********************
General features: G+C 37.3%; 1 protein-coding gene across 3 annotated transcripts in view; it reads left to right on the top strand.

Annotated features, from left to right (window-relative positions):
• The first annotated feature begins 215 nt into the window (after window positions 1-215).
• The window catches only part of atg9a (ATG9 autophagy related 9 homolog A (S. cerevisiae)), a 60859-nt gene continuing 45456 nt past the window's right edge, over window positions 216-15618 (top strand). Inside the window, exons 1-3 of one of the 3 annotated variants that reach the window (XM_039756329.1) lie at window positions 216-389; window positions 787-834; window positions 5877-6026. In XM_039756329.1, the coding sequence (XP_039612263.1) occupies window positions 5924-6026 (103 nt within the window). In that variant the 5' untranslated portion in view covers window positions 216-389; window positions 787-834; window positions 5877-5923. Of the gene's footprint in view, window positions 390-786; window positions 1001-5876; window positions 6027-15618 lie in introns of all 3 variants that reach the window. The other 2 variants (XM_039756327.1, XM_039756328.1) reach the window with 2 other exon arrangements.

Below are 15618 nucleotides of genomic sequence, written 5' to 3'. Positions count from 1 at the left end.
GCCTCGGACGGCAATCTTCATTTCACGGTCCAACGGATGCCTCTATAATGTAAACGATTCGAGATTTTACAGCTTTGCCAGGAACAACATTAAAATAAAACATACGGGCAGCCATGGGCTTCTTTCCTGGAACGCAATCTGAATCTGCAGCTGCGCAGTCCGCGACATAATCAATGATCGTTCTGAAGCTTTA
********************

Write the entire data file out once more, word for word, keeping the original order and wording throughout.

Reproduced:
General features: G+C 37.3%; 1 protein-coding gene across 3 annotated transcripts in view; it reads left to right on the top strand.

Annotated features, from left to right (window-relative positions):
• The first annotated feature begins 215 nt into the window (after window positions 1-215).
• The window catches only part of atg9a (ATG9 autophagy related 9 homolog A (S. cerevisiae)), a 60859-nt gene continuing 45456 nt past the window's right edge, over window positions 216-15618 (top strand). Inside the window, exons 1-3 of one of the 3 annotated variants that reach the window (XM_039756329.1) lie at window positions 216-389; window positions 787-834; window positions 5877-6026. In XM_039756329.1, the coding sequence (XP_039612263.1) occupies window positions 5924-6026 (103 nt within the window). In that variant the 5' untranslated portion in view covers window positions 216-389; window positions 787-834; window positions 5877-5923. Of the gene's footprint in view, window positions 390-786; window positions 1001-5876; window positions 6027-15618 lie in introns of all 3 variants that reach the window. The other 2 variants (XM_039756327.1, XM_039756328.1) reach the window with 2 other exon arrangements.

Below are 15618 nucleotides of genomic sequence, written 5' to 3'. Positions count from 1 at the left end.
GCCTCGGACGGCAATCTTCATTTCACGGTCCAACGGATGCCTCTATAATGTAAACGATTCGAGATTTTACAGCTTTGCCAGGAACAACATTAAAATAAAACATACGGGCAGCCATGGGCTTCTTTCCTGGAACGCAATCTGAATCTGCAGCTGCGCAGTCCGCGACATAATCAATGATCGTTCTGAAGCTTTA